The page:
Cash-strapped banks face Lebanese anger
With banks tightly limiting access to cash, lenders were targeted in a night of violent protests in Beirut's Hamra district.
Lebanese politicians are watching on as the economy collapses and protests turn angry, a senior UN official said on Wednesday, rebuking a ruling elite that has failed to agree a government or rescue plan for a country in deep crisis.
With banks tightly limiting access to cash, lenders were targeted in a night of violent protests in Beirut's Hamra district. Bank facades and ATMs were smashed and dozens of people wounded in confrontations with police.
Political rivalries have obstructed a deal on a new cabinet as the crisis hits ordinary people: the Lebanese pound has lost around a half of its value while anger at banking controls have led to rows and violence in branches.
"Another day of confusion around the formation of a government, amidst the increasingly angry protests and free-falling economy," Jan Kubis, UN special coordinator for Lebanon, wrote on Twitter. "Politicians, don't blame the people, blame yourselves for this dangerous chaos."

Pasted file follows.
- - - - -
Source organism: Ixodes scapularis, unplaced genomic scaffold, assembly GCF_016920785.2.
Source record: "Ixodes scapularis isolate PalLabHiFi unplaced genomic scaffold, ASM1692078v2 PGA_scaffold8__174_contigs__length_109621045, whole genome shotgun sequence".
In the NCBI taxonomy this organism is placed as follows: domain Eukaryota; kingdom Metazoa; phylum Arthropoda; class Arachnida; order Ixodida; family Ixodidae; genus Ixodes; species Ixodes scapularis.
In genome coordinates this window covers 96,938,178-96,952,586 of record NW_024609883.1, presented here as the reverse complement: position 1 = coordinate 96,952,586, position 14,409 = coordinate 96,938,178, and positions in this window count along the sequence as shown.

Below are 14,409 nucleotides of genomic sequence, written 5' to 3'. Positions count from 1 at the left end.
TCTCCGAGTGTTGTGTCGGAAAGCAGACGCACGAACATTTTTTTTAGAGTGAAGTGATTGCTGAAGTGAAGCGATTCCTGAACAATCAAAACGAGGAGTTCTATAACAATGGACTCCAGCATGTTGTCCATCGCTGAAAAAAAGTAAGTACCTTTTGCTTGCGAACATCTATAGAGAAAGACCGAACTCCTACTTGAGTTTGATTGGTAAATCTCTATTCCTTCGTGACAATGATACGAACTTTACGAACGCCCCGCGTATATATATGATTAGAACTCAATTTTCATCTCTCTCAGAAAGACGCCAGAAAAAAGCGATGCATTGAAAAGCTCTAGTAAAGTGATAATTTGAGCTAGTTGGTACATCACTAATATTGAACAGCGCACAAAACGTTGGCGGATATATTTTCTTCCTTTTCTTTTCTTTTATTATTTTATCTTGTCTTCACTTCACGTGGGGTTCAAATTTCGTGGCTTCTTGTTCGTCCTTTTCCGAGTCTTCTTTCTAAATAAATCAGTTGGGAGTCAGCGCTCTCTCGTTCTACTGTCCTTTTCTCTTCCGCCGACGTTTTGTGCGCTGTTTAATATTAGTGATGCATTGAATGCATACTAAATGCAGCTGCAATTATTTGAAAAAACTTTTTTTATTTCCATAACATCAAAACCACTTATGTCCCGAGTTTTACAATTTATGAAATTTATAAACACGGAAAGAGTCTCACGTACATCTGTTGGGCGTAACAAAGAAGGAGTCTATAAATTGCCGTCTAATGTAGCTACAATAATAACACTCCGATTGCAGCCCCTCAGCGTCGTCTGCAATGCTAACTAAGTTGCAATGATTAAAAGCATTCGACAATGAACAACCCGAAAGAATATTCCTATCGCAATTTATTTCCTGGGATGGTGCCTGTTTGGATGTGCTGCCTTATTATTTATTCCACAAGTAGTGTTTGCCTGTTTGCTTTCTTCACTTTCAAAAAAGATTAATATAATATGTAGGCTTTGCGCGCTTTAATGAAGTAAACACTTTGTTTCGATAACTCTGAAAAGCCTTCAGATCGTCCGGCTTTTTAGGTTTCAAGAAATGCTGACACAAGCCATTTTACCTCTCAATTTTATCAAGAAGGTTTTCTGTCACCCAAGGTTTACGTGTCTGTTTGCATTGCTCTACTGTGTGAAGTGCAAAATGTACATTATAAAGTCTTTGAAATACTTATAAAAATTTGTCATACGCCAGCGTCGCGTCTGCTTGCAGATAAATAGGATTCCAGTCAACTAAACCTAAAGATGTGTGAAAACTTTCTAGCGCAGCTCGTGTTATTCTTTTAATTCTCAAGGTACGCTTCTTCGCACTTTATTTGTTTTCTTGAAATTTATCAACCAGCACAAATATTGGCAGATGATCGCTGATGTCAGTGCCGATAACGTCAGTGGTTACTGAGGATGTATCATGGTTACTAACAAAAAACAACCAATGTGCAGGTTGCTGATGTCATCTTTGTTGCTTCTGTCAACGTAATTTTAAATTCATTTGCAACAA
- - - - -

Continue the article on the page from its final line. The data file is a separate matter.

Kubis appeared to credit Central Bank Governor Riad Salameh, saying he had sought "extraordinary powers to at least somehow manage the economy while those responsible watch it collapsing".
"Incredible," he wrote.
Salameh asked for extra powers last week, saying he wanted to standardise the banking controls.
Looking to assure anxious depositors, parliament speaker Nabih Berri said work was underway to safeguard people's money, especially small depositors and those of expatriates, without specifying further.
The violence in Beirut's Hamra area was some of the worst since anti-government protests began in October. Security forces fired tear gas outside the central bank to disperse protesters who pelted them with stones and fireworks.
One man hurled a car battery at the glass facade of a bank as another hit it with a metal pole, Reuters TV footage showed. On Wednesday morning, glass was being swept up at one vandalised bank as workers tried to fix a broken ATM at another.
She lives with a family in Saudi. READ MORE
Saudi Geological Survey shares details. READ MORE
Some residents in Sharjah reported feeling light tremors. READ MORE
The Coalition said that its forces launched a search and rescue... READ MORE
Today, less than 10 per cent of women are negotiators and mediators... READ MORE
Rahman, an engineer who has been living in Dubai since 2018, was the... READ MORE
The brothers sustained medium to serious injuries while the Asian... READ MORE
At least six other medical workers have died from the virus, while 1,... READ MORE